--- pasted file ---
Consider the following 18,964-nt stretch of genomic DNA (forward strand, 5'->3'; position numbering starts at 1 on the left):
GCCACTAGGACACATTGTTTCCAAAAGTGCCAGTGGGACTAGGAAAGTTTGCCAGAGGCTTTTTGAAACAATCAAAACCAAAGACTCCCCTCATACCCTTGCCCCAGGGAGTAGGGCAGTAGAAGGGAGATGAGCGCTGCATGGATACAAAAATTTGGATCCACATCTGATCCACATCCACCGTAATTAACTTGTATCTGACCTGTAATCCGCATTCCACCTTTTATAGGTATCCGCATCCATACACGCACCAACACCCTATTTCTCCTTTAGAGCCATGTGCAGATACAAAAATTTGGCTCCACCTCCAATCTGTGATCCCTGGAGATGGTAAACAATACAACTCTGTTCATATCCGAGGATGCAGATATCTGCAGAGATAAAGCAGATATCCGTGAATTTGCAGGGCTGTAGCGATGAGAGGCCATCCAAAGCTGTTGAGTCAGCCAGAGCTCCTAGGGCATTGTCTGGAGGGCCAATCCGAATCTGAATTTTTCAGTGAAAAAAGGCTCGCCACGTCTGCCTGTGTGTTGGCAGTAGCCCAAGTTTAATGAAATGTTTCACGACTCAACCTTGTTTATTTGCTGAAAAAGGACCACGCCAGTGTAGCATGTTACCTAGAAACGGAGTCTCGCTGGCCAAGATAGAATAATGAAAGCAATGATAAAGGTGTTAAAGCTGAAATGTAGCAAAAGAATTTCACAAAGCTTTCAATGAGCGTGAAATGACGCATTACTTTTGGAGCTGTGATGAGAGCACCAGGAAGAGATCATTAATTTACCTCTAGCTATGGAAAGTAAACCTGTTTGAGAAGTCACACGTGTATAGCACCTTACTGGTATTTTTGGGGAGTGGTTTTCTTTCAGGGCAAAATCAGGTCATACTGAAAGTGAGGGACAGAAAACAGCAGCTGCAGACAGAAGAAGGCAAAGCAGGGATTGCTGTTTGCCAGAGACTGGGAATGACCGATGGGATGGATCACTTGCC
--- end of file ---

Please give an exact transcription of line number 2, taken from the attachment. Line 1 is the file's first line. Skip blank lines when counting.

GCCACTAGGACACATTGTTTCCAAAAGTGCCAGTGGGACTAGGAAAGTTTGCCAGAGGCTTTTTGAAACAATCAAAACCAAAGACTCCCCTCATACCCTTGCCCCAGGGAGTAGGGCAGTAGAAGGGAGATGAGCGCTGCATGGATACAAAAATTTGGATCCACATCTGATCCACATCCACCGTAATTAACTTGTATCTGACCTGTAATCCGCATTCCACCTTTTATAGGTATCCGCATCCATACACGCACCAACACCCTATTTCTCCTTTAGAGCCATGTGCAGATACAAAAATTTGGCTCCACCTCCAATCTGTGATCCCTGGAGATGGTAAACAATACAACTCTGTTCATATCCGAGGATGCAGATATCTGCAGAGATAAAGCAGATATCCGTGAATTTGCAGGGCTGTAGCGATGAGAGGCCATCCAAAGCTGTTGAGTCAGCCAGAGCTCCTAGGGCATTGTCTGGAGGGCCAATCCGAATCTGAATTTTTCAGTGAAAAAAGGCTCGCCACGTCTGCCTGTGTGTTGGCAGTAGCCCAAGTTTAATGAAATGTTTCACGACTCAACCTTGTTTATTTGCTGAAAAAGGACCACGCCAGTGTAGCATGTTACCTAGAAACGGAGTCTCGCTGGCCAAGATAGAATAATGAAAGCAATGATAAAGGTGTTAAAGCTGAAATGTAGCAAAAGAATTTCACAAAGCTTTCAATGAGCGTGAAATGACGCATTACTTTTGGAGCTGTGATGAGAGCACCAGGAAGAGATCATTAATTTACCTCTAGCTATGGAAAGTAAACCTGTTTGAGAAGTCACACGTGTATAGCACCTTACTGGTATTTTTGGGGAGTGGTTTTCTTTCAGGGCAAAATCAGGTCATACTGAAAGTGAGGGACAGAAAACAGCAGCTGCAGACAGAAGAAGGCAAAGCAGGGATTGCTGTTTGCCAGAGACTGGGAATGACCGATGGGATGGATCACTTGCC